CD REVIEW - 2012


"I saw you dancing real old fashioned like/ with the boys on the corner on Saturday night/your dress off the shoulder, your hair in your eyes/ I guess you were just making a scene/ you gave me nothing but throwaway lines/ I still don't know what they mean." - Whistle And Waltz - Lachlan Bryan

When Lachlan Bryan emerged from the shadows of Melbourne band The Wildes he added a little musical magic to his tableau.

So when he wrote a dozen new songs he chose production that made his eclectic songs more accessible.

Not only did Bryan benefit from acclaimed NSW Central Coast producer Rod McCormack's multi-instrumentation he also enjoyed the talent of his seasoned session serfs.

Now that gave Bryan a duet partner - Kasey Chambers - on Whistle And Waltz and Poppa Bill on lap steel.

The Chambers were the perfect vehicle to drive a tune rooted back in that romantic era of B & S Balls in the sixties.

Those were halcyon days of yore at woolshed parties where rural rhythms reigned with none of the hubris of mobile phones and facile face bookers.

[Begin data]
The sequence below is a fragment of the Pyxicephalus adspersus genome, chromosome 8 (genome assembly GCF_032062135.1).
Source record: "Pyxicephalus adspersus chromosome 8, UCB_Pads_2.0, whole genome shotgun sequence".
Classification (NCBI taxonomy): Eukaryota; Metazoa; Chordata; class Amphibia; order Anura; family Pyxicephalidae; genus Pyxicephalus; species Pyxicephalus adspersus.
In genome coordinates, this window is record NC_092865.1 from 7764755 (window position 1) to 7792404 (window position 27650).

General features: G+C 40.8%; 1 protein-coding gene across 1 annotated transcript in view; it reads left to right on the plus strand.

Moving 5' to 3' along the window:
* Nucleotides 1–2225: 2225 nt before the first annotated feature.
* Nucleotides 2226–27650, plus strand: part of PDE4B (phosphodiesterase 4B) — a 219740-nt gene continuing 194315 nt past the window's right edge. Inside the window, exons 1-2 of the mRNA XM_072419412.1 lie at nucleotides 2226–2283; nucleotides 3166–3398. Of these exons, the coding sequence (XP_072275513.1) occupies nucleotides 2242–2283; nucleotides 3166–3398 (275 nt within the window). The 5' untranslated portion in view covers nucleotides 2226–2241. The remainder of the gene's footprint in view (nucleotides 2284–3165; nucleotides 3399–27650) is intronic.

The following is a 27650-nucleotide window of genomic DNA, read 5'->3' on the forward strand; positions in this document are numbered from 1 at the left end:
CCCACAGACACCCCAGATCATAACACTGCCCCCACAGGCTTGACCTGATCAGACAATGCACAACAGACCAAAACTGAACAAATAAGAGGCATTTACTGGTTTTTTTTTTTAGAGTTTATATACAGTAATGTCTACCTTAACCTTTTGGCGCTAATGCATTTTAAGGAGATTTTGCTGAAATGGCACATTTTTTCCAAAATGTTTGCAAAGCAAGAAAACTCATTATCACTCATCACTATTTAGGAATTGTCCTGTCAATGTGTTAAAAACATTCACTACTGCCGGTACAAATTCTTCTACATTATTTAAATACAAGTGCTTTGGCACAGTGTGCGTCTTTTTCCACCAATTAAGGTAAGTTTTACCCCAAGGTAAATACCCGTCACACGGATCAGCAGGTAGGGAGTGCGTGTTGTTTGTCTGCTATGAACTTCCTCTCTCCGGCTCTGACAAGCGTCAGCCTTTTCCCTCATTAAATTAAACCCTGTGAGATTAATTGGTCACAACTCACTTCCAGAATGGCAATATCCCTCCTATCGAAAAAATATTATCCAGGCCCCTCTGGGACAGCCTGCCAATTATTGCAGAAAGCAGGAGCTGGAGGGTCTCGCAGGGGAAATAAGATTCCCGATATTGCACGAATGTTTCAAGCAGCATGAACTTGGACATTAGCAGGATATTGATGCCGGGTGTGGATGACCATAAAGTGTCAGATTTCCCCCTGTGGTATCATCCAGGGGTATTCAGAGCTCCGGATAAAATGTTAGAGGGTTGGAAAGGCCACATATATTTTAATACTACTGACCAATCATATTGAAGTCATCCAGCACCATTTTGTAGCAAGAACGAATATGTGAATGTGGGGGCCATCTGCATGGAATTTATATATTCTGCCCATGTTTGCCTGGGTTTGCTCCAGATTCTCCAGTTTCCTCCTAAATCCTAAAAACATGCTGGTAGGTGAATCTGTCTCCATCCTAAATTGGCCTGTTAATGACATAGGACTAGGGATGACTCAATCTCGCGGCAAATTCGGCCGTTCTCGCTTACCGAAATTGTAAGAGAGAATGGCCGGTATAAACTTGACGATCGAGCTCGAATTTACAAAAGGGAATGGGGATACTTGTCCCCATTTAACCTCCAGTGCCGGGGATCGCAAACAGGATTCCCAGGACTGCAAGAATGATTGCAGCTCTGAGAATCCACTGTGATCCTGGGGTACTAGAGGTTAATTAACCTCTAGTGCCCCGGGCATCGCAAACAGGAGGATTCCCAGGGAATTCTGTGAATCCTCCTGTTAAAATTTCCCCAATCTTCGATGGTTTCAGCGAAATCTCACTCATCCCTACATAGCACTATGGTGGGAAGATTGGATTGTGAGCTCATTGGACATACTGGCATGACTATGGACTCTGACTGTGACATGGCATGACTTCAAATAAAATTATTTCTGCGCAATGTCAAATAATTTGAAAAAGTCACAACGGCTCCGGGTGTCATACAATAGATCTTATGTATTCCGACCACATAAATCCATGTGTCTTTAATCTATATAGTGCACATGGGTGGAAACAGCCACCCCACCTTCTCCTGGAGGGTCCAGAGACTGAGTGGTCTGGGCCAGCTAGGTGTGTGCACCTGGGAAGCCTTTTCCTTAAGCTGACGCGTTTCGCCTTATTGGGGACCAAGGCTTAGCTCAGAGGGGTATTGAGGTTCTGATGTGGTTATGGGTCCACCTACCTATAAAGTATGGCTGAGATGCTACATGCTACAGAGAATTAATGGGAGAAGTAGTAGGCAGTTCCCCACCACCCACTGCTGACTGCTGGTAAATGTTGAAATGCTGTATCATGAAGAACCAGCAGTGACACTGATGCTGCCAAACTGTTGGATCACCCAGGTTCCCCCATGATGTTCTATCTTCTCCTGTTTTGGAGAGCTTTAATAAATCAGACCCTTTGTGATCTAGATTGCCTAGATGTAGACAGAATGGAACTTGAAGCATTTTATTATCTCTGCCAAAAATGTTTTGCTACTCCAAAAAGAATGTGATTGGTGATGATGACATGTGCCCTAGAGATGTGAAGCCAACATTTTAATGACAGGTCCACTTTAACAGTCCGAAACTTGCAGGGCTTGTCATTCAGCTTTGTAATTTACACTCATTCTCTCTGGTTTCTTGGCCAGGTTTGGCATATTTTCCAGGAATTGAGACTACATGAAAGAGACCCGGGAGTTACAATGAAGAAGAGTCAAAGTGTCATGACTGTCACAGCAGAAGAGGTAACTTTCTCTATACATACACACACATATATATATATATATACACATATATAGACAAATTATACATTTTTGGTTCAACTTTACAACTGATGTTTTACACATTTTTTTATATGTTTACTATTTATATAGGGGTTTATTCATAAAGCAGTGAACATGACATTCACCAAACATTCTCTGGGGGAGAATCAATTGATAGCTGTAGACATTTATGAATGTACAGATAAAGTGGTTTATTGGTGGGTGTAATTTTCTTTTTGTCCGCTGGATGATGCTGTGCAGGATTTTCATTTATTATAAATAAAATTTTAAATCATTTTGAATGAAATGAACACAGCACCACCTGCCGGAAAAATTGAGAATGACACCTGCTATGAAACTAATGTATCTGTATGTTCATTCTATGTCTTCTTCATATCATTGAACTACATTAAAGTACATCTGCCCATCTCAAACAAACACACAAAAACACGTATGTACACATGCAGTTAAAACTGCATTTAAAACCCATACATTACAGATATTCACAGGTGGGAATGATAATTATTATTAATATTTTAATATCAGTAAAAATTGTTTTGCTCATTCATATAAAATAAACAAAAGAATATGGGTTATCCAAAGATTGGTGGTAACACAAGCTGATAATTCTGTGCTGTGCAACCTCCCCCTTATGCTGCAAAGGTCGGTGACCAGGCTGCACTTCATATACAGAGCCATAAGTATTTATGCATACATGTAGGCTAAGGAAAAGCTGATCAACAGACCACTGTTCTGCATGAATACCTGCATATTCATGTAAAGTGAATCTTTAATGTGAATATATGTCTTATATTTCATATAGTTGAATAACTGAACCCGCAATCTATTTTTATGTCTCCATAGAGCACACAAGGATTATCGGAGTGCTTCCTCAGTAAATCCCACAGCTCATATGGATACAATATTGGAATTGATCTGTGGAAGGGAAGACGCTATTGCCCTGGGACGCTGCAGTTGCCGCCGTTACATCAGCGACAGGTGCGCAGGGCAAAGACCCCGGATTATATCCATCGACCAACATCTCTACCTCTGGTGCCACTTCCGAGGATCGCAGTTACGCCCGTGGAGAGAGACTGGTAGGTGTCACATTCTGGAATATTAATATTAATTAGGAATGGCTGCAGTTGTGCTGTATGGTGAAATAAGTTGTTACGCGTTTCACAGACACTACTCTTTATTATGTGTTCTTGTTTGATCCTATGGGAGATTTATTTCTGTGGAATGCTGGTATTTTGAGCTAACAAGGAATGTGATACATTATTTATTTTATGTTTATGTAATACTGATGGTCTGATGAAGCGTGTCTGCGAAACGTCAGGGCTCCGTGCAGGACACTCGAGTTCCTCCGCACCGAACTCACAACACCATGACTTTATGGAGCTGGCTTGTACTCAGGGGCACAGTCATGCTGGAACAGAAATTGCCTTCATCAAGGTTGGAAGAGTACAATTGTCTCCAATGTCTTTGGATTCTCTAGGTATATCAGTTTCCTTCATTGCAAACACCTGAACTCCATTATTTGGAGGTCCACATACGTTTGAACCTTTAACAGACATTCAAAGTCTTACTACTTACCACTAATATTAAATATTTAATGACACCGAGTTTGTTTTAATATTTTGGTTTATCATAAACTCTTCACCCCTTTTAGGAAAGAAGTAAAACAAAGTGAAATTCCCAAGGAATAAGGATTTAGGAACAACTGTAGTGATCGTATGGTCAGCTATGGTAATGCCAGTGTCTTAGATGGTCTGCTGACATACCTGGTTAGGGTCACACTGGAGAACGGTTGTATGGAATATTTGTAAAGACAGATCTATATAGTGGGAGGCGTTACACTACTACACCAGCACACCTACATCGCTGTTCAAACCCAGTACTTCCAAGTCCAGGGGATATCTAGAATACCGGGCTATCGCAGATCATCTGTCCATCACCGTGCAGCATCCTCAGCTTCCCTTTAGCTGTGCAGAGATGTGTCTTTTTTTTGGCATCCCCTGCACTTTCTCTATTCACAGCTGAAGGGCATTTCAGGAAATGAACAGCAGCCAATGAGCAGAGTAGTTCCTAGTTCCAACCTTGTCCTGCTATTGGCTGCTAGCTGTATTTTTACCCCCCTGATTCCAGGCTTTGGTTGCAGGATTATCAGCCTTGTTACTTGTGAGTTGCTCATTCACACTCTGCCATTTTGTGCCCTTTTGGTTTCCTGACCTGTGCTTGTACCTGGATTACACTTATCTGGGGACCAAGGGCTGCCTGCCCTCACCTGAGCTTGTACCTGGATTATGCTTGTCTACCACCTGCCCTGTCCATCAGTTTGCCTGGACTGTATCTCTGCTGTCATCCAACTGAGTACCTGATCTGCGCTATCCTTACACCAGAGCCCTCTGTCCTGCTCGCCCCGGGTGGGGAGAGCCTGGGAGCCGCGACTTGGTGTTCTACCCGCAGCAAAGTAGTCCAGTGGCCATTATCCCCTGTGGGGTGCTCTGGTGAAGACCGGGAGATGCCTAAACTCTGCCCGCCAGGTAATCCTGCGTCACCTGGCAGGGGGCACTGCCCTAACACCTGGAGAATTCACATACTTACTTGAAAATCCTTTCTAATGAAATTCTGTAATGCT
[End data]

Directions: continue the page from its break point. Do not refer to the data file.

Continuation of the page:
Young men would traverse the diverse hard wood floors, recently cleared of fleeces and dags, to take damsels on their arms for waltzes, two steps and fox trots.

They might even ignite a life long love on their broad acres without the distraction of big city broads.

But not all life beyond the city limits is idyllic bliss when drought, floods and bushfires frequently return with or without carbon taxes and climate change catalysts.

Take the case of Unfortunate Rose - entrée song of a disc also featuring Bryan on acoustic guitar and harmonica.

The vanquished victim, once a late spring bloomer, is left alone on a shelf after never finding a lover equal to her demands and great expectations.

Bryan exploits floral metaphors to detail the decline of a wasted woman who never chose a life long partner.

It's a sibling song of sorts of Lily Of The Fields - saga of another belle of the ball who never rang the right number.

Bryan covers most country staples as he traces the tale from rose picking in fields to a funeral where the lilies find a home in bibles as an old train whistle echoes by the riverside.